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BPC is starting a Speaker's Bureau

Organizations wanting to schedule a speaker should contact the individual speakers whose contact information is listed:

Speaker: Dr. Linda Czuba Brigance - 

Professor Emeritus SUNY Fredonia and Trustee, Buffalo Presidential Center

“The Hands That Rocked the Cradles: Mothers of US Presidents”

Program Description:

There have been 45 mothers of U.S. Presidents and even more if we add in stepmothers.  Yet, despite almost universal acknowledgment—across centuries and cultures-- of the importance of mothers in shaping their children’s futures—most of us don’t know much about the women called “mother” by our Presidents.

This program tells the stories of the mothers of the five Presidents with the most connections to Buffalo and Western NY: Millard Fillmore, Abraham Lincoln, Grover Cleveland, William McKinley and Theodore Roosevelt.

Speaker: Rachelle Moyer Francis - 

Author, Retired Orchard Park teacher, Trustee, Buffalo Presidential Center

and Curator, Millard Fillmore Presidential Site


A Chronological and Inefficient Quest American Presidential Homes #1 to #10

Program Description:

Visits to presidential homes, not for the political details, but for human interest stories and surprising observations. This will include an extensive book and media list.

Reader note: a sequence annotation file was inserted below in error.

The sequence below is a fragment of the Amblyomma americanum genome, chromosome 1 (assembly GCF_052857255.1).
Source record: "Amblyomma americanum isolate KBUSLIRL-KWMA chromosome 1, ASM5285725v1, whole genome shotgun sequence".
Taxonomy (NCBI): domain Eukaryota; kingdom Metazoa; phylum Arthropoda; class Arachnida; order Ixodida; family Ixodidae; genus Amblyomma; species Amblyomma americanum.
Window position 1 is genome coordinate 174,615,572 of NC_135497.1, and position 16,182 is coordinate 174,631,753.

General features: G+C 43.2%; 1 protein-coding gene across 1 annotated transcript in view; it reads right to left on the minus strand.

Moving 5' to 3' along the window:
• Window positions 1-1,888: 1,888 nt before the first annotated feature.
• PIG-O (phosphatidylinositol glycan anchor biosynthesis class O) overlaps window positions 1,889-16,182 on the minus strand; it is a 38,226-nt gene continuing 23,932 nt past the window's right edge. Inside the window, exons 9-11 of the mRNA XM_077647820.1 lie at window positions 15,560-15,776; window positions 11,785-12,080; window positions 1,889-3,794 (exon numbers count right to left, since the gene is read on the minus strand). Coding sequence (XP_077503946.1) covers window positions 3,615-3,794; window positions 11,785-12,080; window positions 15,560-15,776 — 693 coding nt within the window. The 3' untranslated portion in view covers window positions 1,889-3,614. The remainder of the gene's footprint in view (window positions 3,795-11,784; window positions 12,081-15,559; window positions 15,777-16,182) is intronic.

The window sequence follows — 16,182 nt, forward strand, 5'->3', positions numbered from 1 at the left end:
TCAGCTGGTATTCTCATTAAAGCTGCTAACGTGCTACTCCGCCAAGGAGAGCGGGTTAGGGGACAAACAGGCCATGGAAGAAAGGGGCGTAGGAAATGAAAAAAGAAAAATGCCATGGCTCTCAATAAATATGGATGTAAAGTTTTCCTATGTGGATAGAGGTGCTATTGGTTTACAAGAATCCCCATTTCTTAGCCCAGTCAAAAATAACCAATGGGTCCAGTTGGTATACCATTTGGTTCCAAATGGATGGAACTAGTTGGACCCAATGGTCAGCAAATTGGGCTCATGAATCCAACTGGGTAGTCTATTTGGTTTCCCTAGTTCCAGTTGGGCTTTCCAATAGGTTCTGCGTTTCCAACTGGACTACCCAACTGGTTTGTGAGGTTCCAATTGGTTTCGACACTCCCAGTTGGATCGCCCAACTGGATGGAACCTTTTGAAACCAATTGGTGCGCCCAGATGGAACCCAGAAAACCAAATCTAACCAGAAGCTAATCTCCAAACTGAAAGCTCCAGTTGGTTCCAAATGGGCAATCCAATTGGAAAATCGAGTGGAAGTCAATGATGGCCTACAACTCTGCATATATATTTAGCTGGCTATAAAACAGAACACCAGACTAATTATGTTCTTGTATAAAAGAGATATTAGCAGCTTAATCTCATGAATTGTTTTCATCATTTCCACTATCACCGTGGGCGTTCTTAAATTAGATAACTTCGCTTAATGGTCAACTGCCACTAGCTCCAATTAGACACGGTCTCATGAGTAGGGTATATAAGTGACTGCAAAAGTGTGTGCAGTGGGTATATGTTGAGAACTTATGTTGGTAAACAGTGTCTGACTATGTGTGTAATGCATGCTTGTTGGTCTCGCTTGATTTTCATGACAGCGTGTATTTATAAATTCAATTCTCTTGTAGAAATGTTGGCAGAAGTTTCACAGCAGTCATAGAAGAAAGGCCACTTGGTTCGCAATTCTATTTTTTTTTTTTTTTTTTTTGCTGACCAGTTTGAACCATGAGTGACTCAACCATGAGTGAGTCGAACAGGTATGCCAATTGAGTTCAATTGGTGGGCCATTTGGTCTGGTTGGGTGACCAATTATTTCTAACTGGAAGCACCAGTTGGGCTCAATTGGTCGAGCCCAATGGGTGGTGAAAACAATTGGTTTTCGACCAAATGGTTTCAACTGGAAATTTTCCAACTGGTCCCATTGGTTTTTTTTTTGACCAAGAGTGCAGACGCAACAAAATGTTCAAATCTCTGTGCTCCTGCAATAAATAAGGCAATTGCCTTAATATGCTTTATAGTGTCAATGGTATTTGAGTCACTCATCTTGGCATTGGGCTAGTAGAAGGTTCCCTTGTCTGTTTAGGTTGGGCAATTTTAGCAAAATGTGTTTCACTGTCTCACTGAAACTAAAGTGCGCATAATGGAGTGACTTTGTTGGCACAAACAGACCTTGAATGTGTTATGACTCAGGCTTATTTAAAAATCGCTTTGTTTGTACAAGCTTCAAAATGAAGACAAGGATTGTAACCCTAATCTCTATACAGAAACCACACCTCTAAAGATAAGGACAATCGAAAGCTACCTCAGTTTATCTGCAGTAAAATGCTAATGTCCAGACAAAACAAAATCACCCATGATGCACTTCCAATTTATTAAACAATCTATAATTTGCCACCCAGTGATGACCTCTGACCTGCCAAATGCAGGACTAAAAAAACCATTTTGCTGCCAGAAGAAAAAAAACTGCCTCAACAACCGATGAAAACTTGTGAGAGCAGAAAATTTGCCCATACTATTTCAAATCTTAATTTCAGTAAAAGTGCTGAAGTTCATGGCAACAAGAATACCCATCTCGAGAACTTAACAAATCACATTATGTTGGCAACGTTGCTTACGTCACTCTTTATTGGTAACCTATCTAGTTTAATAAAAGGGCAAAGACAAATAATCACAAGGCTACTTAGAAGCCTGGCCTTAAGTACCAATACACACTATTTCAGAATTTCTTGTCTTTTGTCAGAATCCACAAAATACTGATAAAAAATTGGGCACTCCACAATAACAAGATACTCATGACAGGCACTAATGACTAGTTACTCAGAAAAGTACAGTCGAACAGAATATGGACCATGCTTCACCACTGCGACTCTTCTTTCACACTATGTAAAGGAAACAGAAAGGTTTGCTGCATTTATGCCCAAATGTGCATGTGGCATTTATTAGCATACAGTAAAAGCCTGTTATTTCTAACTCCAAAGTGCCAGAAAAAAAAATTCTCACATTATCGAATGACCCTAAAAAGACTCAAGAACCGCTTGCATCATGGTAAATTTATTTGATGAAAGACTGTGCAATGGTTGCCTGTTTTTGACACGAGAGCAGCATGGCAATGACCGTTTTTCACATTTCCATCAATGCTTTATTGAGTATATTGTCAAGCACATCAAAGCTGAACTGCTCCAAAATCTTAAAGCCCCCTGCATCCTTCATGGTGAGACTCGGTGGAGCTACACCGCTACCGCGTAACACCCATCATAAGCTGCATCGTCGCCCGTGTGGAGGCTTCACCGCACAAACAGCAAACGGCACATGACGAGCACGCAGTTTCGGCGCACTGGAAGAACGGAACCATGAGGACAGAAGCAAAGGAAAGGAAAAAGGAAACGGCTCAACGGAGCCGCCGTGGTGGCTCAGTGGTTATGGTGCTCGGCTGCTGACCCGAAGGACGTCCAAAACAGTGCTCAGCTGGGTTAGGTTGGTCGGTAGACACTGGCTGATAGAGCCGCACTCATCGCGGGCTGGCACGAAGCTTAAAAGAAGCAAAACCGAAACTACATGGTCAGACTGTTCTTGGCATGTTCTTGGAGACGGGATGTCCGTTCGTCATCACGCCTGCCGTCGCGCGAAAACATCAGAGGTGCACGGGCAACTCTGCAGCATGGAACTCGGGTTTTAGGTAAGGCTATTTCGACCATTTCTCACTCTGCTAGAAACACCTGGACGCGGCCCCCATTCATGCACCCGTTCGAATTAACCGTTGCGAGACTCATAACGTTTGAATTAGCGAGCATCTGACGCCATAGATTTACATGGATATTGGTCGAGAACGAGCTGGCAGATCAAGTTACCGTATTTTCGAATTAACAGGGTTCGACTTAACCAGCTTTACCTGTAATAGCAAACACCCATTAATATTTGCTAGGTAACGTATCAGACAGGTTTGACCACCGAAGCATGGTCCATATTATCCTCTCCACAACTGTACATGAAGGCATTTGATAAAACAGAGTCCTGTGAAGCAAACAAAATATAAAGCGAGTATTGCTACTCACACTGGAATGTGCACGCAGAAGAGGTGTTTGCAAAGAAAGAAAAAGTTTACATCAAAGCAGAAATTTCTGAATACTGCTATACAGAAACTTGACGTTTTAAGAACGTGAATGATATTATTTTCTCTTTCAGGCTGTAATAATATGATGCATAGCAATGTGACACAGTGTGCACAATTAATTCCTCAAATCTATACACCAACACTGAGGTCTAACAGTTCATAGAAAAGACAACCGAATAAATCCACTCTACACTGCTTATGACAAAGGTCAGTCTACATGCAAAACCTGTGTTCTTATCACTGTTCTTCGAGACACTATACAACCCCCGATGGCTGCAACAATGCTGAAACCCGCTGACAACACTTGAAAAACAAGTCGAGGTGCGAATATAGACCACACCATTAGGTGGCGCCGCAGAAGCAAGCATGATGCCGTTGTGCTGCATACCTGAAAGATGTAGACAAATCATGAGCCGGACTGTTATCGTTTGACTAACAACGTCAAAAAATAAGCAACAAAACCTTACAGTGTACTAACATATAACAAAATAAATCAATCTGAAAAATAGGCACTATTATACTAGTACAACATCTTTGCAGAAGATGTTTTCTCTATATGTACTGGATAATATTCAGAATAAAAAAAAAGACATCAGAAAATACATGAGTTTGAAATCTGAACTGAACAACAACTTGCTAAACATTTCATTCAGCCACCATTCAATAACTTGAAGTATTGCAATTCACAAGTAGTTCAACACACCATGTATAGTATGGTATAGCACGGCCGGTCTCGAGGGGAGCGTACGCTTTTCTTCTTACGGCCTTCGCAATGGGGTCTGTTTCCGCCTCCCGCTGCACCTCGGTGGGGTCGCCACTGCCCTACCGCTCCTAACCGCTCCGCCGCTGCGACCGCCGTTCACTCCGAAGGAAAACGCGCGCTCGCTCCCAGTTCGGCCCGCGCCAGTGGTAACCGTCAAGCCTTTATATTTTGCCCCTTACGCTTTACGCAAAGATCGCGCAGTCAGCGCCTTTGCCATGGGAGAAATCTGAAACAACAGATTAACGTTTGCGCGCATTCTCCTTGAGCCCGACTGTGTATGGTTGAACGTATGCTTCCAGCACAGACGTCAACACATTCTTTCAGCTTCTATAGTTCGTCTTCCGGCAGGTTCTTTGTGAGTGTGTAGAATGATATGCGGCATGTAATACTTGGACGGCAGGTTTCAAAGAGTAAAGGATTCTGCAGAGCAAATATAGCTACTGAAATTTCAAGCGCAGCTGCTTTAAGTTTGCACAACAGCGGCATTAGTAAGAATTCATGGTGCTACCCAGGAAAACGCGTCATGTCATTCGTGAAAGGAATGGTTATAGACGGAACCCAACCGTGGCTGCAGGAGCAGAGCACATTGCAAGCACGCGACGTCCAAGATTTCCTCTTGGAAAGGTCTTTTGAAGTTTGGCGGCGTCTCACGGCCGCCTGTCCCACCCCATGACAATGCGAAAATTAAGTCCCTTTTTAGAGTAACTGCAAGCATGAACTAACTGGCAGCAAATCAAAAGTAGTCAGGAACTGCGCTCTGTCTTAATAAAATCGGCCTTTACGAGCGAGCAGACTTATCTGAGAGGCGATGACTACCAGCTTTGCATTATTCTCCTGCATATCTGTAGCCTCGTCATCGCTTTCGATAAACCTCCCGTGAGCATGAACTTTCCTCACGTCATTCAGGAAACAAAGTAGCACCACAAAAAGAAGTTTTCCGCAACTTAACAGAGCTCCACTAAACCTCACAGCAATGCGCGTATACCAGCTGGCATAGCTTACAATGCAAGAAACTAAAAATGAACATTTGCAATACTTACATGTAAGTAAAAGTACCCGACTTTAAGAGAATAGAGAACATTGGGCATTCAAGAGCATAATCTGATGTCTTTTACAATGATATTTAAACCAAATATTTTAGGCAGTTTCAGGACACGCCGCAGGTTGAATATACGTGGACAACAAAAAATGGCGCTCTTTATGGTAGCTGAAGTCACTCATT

The Two Wives of Millard Fillmore

Program Description:

Abigail Powers Fillmore and Caroline Carmichael McIntosh Fillmore looked alike, but were very different. Come meet the ladies who flank President Millard Fillmore at Forest Lawn.


Will the Real Millard Fillmore Please Stand Up?

Program Description:

Three political parties, two different wives, widely conflicting reviews—who really was our most Buffalonian president?

Speaker: Bren Price -

Retired Educator; Trustee, Buffalo Presidential Center; Master Docent, Explore Buffalo


1. Presidents in Buffalo: Unusual and Untold Stories 

Considering Buffalo’s rich and perhaps unique Presidential history, you will be surprised at how many unusual, unknown, and even weird stories abound. Some may be controversial—others “believe-it-or-not.”

2. Abraham Lincoln in Buffalo, New York

3.  Donkeys and Elephants: Enduring Political Mascots

How in the world did donkeys and elephants evolve into mascots of the Democratic and Republican parties? Can you guess where they first appeared? We’ll journey from the mid-1800s to present day, picturing an array of comic illustrations and funky artifacts used to support or denigrate political candidates.

4.  Contested Presidential Elections: When Popular Votes Didn’t Matter

5.  Abraham Lincoln and the Civil War Presidents

6.  From Parlor to Ballot Box: The Woman Suffrage Saga in New York State

7.  Third Party Politics and the American Presidency

8.  Grover and Frances Folsom Cleveland: Their Buffalo Legacies

Speaker: Laura Fitzgerald -

Historian, Director of Operation of Preservation Buffalo Niagara


Famous Women of WNY